In the first part of this featured article, Jane Ren, CEO and a founder of Atomiton, explained how her company’s work with Artificial Intelligence and its application to the Industrial Internet of Things in the oil and gas industry. In this second part, Jane Ren describes scaling AI up to the enterprise level, its contribution to reducing an operation’s environmental impact and her vision for AI’s future in energy generation.
Computing on the edge
Jane Ren explains that one factor that goes hand-in-hand with applying AI to IIoT is to move some processing of gathered data closer to the sensors. Referred to as “edge computing”, the resulting increased speed from running AI algorithms on the edge is significant. She explains, “In our view, edge is what bridges the enterprise and day-to-day operations, although this is actually very complex because you cannot just connect machines directly to an external network.”
“But I think there’s a huge potential, which is where we are focusing our product effort on this year – the edge between the enterprise and the operation – and we will have some good things that will be offered to the market,” she adds.
Operational technology – OT – the field of computing that deals with monitoring and control of devices and processes has been a foundation for the development of the Internet of Things concept. Ren says, “People often talk about IT and OT – about IT and operational technology convergence – and the message I sense is: Where is this heading?”
“Actually, with some of our customers who have started early, this is already an enterprise-level initiative. There are a few applications that extend the benefit of day-to-day operational agility to dynamic business decisions, enterprise-wide. For example, an enterprise that owns oil decides where to put its inventory,” Ren continues.
“One of our customers has up to 20 terminals across different geographies,” she adds. “It’s very important, based on the local demand and the predictability of local demand, to be able to decide inventory allocation.” Ren explains that although the cost of terminals use is a related enterprise level concern, “this ability may be limited because the information from the ground level is not always acceptable for artificial intelligence at the enterprise level.”
Jan Ren asserts that profitability in engineering, procurement and construction (EPC) increases from applying AI at the enterprise level. “There, the enterprise level is about project completion, billing and invoicing. So, at that level, construction data coming from sensors and equipment can now be processed by better algorithms and automatically feed into invoicing to make the revenue cycle turn faster, versus manual management processing the data.”
“And that includes the enterprise level of decision. In short, were already helping pushing this at the enterprise-level with some of our customers, some fairly large oil and gas companies,” she adds.
Environment and cost convergence
From a green perspective, AI can be applied to help reduce an operation’s environmental footprint, while saving costs, Ren explains. “In fact, there is a lot of consciousness or awareness in reducing the energy footprint, the environmental footprint, from our large global oil and gas customers.”
She continues, “It is extremely resource and energy intensive to produce energy. Upstream drilling uses a lot of machine electricity and often a lot of generators. In midstream, to transport and move oil and gas takes energy. And downstream, 50% to 60% of the operating cost of a refinery is consumed energy. At Atomiton we have find ourselves coordinating the processes in this industry –how oil and gas customers reduce energy use to get more efficiently for even better margins.”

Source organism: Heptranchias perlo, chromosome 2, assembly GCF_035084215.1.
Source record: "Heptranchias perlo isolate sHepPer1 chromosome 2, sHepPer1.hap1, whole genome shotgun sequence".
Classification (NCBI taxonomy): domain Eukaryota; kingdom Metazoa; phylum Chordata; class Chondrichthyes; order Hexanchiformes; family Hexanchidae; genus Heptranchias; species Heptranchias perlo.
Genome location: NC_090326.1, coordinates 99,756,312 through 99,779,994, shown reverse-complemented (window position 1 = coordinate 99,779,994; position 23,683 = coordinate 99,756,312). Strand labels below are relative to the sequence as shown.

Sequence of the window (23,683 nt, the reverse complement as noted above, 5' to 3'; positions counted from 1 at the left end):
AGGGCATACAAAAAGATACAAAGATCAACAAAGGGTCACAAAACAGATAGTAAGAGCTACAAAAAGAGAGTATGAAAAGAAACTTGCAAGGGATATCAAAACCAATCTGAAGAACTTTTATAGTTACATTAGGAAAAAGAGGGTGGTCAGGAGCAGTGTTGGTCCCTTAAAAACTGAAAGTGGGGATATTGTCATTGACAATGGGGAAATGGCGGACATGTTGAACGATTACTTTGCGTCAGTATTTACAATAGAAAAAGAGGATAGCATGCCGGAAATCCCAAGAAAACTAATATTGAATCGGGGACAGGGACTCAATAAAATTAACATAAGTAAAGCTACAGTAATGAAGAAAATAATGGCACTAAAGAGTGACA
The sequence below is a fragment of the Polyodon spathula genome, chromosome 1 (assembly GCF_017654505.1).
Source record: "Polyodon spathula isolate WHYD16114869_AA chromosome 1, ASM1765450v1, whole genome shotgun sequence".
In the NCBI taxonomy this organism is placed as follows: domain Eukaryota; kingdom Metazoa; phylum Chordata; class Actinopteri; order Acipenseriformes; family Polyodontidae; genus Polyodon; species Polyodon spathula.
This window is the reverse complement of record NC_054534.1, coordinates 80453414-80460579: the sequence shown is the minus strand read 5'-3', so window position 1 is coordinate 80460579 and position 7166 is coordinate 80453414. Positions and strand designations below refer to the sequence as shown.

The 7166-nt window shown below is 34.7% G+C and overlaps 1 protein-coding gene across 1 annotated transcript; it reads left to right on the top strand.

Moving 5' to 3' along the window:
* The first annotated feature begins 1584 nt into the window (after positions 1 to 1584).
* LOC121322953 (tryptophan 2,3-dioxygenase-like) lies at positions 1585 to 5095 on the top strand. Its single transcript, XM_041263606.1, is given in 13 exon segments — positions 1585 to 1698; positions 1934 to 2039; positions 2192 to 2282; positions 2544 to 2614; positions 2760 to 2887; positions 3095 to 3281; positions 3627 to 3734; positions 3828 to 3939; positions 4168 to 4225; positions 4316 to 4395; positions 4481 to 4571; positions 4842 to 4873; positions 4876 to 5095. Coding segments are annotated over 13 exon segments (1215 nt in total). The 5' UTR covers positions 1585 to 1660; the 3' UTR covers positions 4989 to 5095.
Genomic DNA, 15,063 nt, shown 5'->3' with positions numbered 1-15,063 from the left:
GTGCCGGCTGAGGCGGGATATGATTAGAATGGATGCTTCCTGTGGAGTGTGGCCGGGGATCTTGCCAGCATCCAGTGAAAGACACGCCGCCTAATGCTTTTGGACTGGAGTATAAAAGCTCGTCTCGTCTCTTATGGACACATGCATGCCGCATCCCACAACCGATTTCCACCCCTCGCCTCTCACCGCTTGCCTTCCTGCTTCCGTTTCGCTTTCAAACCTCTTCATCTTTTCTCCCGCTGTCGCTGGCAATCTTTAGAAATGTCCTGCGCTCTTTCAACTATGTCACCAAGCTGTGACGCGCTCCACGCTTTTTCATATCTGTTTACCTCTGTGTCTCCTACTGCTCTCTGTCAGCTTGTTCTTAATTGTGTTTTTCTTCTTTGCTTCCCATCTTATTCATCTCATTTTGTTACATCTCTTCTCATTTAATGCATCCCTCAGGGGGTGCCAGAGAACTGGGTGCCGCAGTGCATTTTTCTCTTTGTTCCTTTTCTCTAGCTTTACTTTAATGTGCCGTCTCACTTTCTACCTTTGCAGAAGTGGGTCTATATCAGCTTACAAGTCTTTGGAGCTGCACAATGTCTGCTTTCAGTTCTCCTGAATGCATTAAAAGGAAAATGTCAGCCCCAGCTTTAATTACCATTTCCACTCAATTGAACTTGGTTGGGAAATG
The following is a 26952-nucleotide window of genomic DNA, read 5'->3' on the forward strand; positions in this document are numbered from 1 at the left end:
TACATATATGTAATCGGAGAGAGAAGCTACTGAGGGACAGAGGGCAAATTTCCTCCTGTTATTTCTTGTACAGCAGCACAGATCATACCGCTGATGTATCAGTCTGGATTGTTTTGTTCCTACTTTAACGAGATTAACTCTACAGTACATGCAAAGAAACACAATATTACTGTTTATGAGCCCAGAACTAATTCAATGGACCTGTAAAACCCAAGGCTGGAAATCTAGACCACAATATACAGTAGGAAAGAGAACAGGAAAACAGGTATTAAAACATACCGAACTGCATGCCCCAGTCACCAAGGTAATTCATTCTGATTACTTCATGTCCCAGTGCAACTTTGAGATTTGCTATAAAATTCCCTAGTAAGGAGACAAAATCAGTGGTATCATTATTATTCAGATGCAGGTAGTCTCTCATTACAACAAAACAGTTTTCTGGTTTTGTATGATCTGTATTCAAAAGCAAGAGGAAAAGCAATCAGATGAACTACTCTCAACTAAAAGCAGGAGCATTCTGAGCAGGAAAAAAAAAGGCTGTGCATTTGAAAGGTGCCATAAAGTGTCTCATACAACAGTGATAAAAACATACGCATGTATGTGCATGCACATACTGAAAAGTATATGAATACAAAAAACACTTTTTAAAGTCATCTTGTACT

“One example is a downstream refinery,” she explains. “One of the customers we work with found that they use a lot of steam. The key to steam use is use it or lose it, and at the end of the day, if you don’t use the steam you’ve generated, the heat may be released into the environment.”
Ren continues, “By using artificial intelligence now, you can actually better predict the steam demand. Do that in line, which means not only that an operator can predict for the next 2 or 3 hours but can adjust steam generation decisions and use less boiler or cogen equipment than they would have by making an intuitive judgment. AI closely monitors the process, which can save energy up to 15 to 20% in terms of steam cost.”
“We also work with midstream oil and gas storage,” says Ren. “This is where a lot of energy is used on loading and unloading into the tanks, as well as pipeline heating. Also, worldwide, there are different utilities’ policies to charge these companies when it comes to the peak usage. That means an operator needs to smooth out usage, which is not easy because at any particular terminal or storage plant there are multiple activities going on at the same time.”
Tracking operations and making cost-saving decisions to avoid waste is a challenge, explains Ren. “It’s really hard for the human mind to coordinate and arrange all these activities based on their priority and time window so they are able to reduce the peak usage. Our software also takes the real-time information and is able to outline the best possible algorithm in line, the ability to shave off the peak usage. So previously we’ve been able to reduce these peaks by as much as 20 to 25%, which resulted in savings that vary depending on a utility’s billing pricing policy.”
When asked about how applying AI to renewables such as wind farms, Jan Ren replies, “We do see that as a convergence for many of our customers going down the line.”
“I think that even though we’re not working yet on the renewables side, in general, the eco-consciousness of the industry is also lining up with the need for generating higher margins. And we see a huge amount of efficiency that’s possible now with artificial intelligence that can run in line.”